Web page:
Supreme Court to decide whether immigrants jailed for past crimes can be detained pending deportation

U.S. Supreme Court
(Saul Loeb / AFP/Getty Images)

The Supreme Court agreed Monday to decide another case testing the Trump administration’s power to arrest and jail immigrants facing deportation, including longtime lawful residents who committed minor offenses years ago.

The justices will review a class-action ruling from California that held that immigrants who were released after serving time in local and state jails may not be detained later by federal immigration agents for possible deportation and held indefinitely without a hearing, if they pose no danger to the public and are not likely to flee.

Administration lawyers appealed the ruling of the U.S. 9th Circuit Court of Appeals, arguing that federal law calls for “mandatory detention” for all noncitizens who face possible deportation because of a criminal record.

They said the 9th Circuit’s approach would lead to a “gap in custody” and “frustrate the [government’s] ability to remove deportable criminal aliens from the United States.” And they placed part of the blame on “state and local jurisdictions [that] do not always cooperate” with federal efforts to arrest immigrants who are leaving jails.

The case, to be heard in the fall, sets up another clash between “sanctuary” cities and counties and federal immigration agents who seek to detain and deport immigrants who have criminal records.


In deciding the case, the 9th Circuit said that more 30,000 non-citizens are held every day in the United States in “prison-like conditions” while they challenge the government’s efforts to deport them. The judges said the mandatory-detention rule covers those with a “broad range of crimes” on their records, from violent felonies to simple drug possession. And it applies to longtime, lawful residents who have lived and worked in the United States for decades, they said.

The lead plaintiff in the challenge to this provision, Mony Preap, was born in a Cambodian refugee camp and has been a lawful permanent resident since 1981. He was convicted on two counts of marijuana possession in 2006, a misdemeanor offense. Agents of the Department of Homeland Security took him into custody in 2013 under the disputed part of the immigration law, which says the DHS “shall take into custody any alien” who was convicted of a “deportable” offense “when the alien is released.”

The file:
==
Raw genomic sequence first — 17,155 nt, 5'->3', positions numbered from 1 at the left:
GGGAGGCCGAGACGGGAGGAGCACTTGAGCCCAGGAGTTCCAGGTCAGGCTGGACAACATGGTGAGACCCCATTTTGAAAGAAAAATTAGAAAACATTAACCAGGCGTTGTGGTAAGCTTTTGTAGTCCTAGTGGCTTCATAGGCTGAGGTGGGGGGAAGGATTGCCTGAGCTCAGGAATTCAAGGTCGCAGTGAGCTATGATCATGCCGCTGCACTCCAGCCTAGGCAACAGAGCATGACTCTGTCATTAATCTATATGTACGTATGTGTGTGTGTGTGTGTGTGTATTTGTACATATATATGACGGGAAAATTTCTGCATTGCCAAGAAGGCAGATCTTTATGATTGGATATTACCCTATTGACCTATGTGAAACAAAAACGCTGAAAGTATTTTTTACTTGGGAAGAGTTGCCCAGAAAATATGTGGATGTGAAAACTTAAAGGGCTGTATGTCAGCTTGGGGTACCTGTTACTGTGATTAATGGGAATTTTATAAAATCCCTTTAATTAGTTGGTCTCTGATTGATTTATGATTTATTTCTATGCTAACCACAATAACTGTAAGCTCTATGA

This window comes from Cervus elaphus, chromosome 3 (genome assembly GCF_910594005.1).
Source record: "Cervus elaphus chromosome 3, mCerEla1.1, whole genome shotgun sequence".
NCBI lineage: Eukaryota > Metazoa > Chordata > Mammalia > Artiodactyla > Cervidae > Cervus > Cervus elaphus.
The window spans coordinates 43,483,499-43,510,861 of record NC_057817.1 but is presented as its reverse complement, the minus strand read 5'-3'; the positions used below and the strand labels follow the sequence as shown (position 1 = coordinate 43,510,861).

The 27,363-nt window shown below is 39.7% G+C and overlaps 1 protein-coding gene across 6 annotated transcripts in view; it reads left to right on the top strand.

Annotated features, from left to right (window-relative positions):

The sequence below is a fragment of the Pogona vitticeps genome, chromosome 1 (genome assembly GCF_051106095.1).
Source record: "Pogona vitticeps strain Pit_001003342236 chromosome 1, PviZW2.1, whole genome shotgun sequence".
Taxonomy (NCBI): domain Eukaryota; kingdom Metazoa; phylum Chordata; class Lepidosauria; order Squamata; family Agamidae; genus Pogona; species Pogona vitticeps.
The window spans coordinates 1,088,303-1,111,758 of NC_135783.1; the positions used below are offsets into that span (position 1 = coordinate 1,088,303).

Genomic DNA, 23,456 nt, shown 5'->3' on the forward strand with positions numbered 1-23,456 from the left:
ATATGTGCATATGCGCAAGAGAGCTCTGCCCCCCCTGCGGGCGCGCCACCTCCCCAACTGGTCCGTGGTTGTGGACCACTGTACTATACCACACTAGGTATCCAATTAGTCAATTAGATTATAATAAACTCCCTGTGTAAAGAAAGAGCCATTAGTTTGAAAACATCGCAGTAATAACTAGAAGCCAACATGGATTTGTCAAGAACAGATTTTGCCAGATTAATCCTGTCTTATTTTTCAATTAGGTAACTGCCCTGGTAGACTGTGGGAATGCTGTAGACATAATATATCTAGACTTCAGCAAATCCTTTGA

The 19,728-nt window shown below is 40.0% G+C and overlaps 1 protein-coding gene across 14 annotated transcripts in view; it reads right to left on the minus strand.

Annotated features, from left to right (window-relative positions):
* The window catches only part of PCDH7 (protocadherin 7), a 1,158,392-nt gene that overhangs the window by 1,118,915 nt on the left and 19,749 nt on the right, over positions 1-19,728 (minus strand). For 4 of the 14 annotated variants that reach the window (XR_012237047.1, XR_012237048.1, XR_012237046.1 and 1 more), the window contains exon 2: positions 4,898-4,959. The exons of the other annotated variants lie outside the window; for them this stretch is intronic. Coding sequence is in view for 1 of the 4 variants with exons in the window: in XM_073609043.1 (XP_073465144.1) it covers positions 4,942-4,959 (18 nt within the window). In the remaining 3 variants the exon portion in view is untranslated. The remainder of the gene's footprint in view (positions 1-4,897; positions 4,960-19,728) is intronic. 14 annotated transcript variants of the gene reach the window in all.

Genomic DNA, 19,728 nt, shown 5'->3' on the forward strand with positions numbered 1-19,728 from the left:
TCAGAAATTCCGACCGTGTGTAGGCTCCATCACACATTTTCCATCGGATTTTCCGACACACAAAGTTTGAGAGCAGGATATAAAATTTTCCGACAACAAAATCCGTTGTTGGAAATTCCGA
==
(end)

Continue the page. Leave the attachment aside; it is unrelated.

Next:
Preap joined a class-action suit brought by the American Civil Liberties Union to challenge the government’s view that he was subject to mandatory detention seven years after his release. A federal judge in San Francisco and the 9th Circuit agreed with the challengers and said the phrase “when the alien is released” referred only to the time of their release. Because Preap had been released years earlier, he was not subject to mandatory detention in 2013 for the past offenses, the appeals court said.

“We therefore hold that the mandatory detention provision … applies only to those criminal aliens who are detained promptly after their release from criminal custody, not to those detained long after,” wrote Judge Jacqueline Nguyen.

The Supreme Court kept the government’s appeal on hold while it decided a related case. In Jennings vs. Rodriguez, the court ruled last month that federal law did not give jailed immigrants a right to a bail hearing after six months in custody. However, the justices sent that case back to the 9th Circuit to rule on whether indefinite detention without a hearing violated the Constitution.

The new case, Nielsen vs. Preap, concerns a part of the same immigration law but focuses on a different group of lawful immigrants who had served jail time for a criminal offense.

Lawyers for Preap and the other plaintiffs in the case had urged the court to turn down the administration’s appeal. “Instead of focusing mandatory detention on high-risk individuals who are coming out of criminal custody, the government’s expansive interpretation would sweep up individuals who have been living peaceably in the community for more than a decade and pose neither a danger nor a flight risk,” they said.

They cited a second plaintiff, Eduardo Vega Padilla, who came to the United States as a toddler and has been a lawful permanent resident since 1966. He was convicted of drug possession in 1997 and for keeping an unloaded pistol in a shed behind his house. He served six months in jail, but was arrested 11 years later under the mandatory-detention provision of the federal law. Padilla was later released on bond because he posed no flight risk.

Preap was released after winning his fight against deportation.

But the Supreme Court said it would hear the case of Neilsen vs. Preap in the fall to decide whether federal law requires mandatory detention for all non-citizens who have past crimes that could trigger their deportation.

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1:05 p.m.: The article was updated throughout with additional details and background.

The article was originally published at 8:30 a.m.